MAN B&W ammonia engine will be piloted in new Japanese bulk carrier

Written by Nick Blenkey
MAN B&W ammonia engine

MAN B&W 60-centimeter bore ammonia engine at MAN Energy Solutions’ Research Center Copenhagen

Imabari Shipbuilding’s Nihon Shipyard is to install an MAN B&W 7S60ME-ammonia engine in a 200,000 dwt class bulk carrier being built for a joint venture between K Line, NS United and Itochu Corporation. The project is one of the first to use MAN Energy Solutions’ ammonia-powered engine, currently under development in Denmark. The MAN B&W ammonia engine will be built in Japan by Mitsui E&S.

According to NS United, the development and commercialization of ammonia dual fueled engine is essential for the widespread use of ammonia fueled ships, with ensuring the safety against toxicity of ammonia and confirming stable operation at sea being important milestones to be met. The ammonia fueled bulker to will be built by Nihon Shipyard as a pilot project, enabling collection of the necessary operational data for the commercialization of ammonia-fueled engines and ammonia-fueled ships.

“This project marks another important milestone in our ammonia-engine development and indeed for the maritime industry in general,” said Brian Østergaard Sørensen, vice president and head of research & development, two-stroke at MAN Energy Solutions. “It also confirms that we are on the right track in relation to our dual-fuel ammonia concept where we have gained a great understanding of ammonia’s unique characteristics as a marine fuel via our two-stroke engine testing, which we started in early June 2023. Equally as important, we are confident of how to handle it safely; it is very satisfying to see our hard work beginning to pay off.”

“The interest in this revolutionary engine had been overwhelming, even prior to our two-stroke ammonia-engine testing, but has even intensified after the important lessons learnt from ammonia-combustion testing on the test engine here in Copenhagen,” said Bjarne Foldager, country manager, Denmark, at MAN Energy Solutions. “While the current growth in shipping will increase greenhouse-gas emissions, alternative fuels like e-methanol, e-methane and green ammonia will eventually come to compete with fossil fuels but we need regulation to encourage their adoption in the industry. Regulatory clarity from the EU and IMO is improving but now we need the right market-based tools to be introduced in order to bring the industry towards carbon neutrality for 2050.”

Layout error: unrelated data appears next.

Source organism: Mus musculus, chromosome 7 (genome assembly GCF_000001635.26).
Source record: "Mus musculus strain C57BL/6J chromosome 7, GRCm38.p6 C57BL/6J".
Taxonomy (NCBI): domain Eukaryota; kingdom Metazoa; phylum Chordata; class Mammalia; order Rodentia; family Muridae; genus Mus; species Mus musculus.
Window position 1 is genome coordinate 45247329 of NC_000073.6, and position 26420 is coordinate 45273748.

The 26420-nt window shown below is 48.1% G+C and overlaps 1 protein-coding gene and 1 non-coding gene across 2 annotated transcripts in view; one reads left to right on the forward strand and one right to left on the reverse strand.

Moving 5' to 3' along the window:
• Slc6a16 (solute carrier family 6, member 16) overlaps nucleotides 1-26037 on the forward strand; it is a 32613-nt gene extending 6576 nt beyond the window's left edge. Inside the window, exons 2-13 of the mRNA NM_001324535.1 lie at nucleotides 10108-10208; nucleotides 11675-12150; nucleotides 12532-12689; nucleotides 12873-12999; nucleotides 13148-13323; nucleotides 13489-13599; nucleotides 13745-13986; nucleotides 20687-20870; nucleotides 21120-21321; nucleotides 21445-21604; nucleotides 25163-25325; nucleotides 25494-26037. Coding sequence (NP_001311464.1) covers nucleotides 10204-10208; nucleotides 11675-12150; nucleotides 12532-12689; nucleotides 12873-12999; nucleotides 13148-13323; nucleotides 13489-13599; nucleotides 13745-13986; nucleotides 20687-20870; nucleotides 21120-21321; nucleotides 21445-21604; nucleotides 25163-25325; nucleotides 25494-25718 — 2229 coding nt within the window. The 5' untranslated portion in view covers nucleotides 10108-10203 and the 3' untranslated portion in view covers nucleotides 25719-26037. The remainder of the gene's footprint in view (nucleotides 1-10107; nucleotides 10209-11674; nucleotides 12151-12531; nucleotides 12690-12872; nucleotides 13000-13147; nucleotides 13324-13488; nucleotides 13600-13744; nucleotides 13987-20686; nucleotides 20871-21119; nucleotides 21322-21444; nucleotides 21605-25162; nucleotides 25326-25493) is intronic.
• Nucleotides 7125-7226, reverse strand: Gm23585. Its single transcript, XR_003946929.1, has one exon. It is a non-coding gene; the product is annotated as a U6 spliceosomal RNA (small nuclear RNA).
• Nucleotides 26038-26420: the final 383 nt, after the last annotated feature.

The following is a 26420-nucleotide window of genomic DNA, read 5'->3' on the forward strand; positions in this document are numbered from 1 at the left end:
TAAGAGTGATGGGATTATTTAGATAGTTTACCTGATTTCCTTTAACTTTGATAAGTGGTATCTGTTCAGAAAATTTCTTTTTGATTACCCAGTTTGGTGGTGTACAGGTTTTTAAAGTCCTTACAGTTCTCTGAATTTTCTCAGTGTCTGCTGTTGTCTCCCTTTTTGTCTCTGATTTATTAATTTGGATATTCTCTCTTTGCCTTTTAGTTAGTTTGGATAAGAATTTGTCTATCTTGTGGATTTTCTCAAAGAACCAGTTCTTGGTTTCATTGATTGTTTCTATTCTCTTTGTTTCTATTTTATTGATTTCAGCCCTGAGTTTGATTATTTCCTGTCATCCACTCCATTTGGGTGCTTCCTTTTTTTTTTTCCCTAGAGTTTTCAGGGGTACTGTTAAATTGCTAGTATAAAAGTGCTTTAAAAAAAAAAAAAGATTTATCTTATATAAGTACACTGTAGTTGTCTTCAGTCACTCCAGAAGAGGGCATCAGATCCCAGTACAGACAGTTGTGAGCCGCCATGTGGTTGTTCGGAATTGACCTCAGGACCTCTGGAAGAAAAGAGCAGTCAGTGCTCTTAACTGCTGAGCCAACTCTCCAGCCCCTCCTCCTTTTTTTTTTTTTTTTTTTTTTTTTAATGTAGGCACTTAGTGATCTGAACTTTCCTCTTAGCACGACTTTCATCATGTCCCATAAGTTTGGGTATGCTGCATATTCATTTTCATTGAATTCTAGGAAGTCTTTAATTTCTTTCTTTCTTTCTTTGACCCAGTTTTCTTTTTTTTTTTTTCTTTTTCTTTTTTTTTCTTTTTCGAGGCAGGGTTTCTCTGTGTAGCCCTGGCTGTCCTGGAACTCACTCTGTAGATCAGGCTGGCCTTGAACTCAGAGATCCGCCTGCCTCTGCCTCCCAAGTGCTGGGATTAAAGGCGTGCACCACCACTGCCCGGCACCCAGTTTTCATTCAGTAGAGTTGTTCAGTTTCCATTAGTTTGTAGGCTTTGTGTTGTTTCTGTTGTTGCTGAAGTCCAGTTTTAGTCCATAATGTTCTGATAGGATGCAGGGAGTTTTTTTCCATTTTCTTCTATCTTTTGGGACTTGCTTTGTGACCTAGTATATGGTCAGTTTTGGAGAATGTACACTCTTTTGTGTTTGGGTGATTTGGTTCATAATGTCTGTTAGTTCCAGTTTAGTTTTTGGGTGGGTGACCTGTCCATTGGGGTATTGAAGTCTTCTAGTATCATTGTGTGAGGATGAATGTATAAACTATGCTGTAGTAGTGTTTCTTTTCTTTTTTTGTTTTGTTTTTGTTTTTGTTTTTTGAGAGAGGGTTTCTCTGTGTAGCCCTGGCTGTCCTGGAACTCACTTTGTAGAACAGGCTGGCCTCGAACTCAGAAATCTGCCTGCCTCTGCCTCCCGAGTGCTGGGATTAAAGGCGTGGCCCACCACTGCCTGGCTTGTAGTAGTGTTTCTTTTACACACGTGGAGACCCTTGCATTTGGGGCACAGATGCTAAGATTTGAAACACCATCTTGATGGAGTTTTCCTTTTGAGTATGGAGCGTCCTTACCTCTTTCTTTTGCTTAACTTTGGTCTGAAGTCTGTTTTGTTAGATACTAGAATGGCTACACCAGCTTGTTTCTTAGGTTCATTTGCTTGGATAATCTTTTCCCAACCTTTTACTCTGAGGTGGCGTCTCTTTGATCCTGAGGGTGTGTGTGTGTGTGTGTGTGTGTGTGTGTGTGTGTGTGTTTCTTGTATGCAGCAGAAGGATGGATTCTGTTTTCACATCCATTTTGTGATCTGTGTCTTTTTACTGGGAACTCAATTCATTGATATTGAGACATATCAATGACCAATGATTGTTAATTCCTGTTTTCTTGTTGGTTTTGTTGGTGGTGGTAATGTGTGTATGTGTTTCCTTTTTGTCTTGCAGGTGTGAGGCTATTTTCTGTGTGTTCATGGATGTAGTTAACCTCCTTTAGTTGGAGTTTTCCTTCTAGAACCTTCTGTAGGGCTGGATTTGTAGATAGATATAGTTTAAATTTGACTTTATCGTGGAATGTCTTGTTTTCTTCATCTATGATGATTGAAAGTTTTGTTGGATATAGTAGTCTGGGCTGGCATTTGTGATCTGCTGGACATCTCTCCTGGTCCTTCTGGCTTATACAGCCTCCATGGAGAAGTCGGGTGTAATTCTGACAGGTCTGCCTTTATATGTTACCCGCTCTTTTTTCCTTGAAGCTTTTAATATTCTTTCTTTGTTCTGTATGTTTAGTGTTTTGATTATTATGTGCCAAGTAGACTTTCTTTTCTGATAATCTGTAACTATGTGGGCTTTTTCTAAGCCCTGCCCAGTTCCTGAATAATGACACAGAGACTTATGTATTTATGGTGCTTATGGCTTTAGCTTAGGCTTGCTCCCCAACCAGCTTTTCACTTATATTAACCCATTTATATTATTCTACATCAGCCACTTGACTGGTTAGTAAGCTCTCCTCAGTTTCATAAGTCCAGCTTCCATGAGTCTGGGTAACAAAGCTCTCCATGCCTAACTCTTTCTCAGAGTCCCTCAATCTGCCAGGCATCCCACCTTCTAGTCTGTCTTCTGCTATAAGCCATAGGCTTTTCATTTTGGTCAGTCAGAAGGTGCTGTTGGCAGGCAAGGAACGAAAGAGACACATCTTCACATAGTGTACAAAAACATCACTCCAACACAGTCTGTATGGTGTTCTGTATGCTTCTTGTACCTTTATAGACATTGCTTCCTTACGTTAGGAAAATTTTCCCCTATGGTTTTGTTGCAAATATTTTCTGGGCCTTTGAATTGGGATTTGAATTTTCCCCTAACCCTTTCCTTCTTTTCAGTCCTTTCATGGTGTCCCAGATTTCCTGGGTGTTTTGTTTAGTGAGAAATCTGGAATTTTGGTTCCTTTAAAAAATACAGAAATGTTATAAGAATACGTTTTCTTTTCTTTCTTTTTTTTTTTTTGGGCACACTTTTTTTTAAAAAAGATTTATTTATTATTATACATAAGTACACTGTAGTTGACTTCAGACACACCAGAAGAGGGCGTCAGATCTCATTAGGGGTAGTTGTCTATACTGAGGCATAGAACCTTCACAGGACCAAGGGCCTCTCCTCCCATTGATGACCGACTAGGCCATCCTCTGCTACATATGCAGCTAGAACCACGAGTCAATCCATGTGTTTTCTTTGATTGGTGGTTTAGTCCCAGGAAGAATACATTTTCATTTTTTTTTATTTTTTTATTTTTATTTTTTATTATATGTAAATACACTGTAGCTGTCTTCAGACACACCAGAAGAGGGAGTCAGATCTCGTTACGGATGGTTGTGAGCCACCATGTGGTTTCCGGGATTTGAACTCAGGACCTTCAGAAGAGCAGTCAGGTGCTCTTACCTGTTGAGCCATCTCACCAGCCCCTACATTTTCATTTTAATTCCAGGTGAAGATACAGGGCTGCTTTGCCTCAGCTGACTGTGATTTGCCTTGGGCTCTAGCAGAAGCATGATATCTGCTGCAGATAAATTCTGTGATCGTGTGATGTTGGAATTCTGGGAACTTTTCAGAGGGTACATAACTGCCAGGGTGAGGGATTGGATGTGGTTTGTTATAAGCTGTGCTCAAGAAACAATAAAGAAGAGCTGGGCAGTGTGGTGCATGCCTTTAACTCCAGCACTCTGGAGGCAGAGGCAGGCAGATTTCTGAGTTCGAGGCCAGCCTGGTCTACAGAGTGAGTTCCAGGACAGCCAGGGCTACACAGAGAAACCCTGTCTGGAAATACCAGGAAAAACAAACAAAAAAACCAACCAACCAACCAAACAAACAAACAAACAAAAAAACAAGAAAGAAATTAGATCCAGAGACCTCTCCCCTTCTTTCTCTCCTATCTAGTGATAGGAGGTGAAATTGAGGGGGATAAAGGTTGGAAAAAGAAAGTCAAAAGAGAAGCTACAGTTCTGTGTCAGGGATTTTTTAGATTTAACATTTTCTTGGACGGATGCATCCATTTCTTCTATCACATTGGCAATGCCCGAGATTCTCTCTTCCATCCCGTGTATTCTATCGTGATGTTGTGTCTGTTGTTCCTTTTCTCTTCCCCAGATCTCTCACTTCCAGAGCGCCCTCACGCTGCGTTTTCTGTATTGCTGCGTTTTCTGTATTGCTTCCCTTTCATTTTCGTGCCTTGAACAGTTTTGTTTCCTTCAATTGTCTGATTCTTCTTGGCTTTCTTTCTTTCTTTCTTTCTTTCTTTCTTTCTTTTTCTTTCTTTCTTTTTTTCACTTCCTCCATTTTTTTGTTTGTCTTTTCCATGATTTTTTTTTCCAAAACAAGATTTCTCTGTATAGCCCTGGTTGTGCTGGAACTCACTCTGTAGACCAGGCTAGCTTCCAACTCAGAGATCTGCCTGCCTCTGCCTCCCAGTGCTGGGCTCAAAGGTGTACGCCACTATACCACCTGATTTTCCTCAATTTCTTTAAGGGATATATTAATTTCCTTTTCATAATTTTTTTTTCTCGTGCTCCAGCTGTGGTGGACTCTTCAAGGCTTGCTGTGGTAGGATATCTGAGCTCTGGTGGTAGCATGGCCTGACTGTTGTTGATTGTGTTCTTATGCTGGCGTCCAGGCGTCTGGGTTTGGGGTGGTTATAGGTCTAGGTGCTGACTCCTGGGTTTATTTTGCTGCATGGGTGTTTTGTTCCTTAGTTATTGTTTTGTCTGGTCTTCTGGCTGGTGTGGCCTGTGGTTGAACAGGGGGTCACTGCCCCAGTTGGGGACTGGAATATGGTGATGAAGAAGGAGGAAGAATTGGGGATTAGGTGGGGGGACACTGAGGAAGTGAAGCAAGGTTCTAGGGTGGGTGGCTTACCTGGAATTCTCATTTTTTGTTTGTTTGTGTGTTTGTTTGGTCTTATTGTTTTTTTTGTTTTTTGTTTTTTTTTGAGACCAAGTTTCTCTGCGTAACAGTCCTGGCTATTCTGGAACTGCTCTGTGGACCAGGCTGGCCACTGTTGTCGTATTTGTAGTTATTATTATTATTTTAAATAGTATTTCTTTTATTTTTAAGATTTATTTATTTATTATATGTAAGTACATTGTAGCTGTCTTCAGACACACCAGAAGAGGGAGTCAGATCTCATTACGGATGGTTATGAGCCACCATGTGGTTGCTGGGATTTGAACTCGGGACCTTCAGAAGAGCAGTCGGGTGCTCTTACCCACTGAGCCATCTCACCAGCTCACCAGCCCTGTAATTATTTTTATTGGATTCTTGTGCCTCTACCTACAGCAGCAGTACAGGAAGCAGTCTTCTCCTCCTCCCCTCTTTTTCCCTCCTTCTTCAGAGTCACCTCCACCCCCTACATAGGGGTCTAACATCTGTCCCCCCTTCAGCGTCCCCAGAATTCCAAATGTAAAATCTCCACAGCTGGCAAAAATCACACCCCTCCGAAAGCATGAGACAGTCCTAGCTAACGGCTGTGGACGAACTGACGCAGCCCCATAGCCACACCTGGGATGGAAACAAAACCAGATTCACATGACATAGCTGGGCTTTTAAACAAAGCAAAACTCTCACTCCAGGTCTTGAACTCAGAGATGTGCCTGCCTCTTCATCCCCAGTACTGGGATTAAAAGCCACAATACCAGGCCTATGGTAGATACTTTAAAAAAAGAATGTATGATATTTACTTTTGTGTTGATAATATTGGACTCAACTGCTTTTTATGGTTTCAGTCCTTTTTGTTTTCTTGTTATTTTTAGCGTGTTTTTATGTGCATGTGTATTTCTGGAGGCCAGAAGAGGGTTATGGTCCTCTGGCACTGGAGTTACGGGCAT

“MAN Energy Solutions has been developing this engine since 2019 with over 100,000 man-hours recorded in that time. This first MAN B&W ammonia engine is a 60-bore type, which is applicable to a broad range of vessel segments,” said Thomas S. Hansen, head of sales and promotion at MAN Energy Solutions. “We believe that the success of ammonia as a marine fuel strongly relies on a safe introduction to the market. We will therefore monitor a number of engines entering operation at sea to ensure that the engine design and functionality of the auxiliary systems meet our expectations before the engine is formally introduced to our marine engine program as part of a full sales release. In the short term, we expect a fast uptake of ammonia-fueled engines towards the end of the decade as we obtain positive seagoing experience from the first engines. In the long term, we expect ammonia to comprise around 35% of fuel used onboard large merchant-marine vessels by 2050 due to lower production cost compared to other e-fuels relevant for large merchant-marine vessels.”

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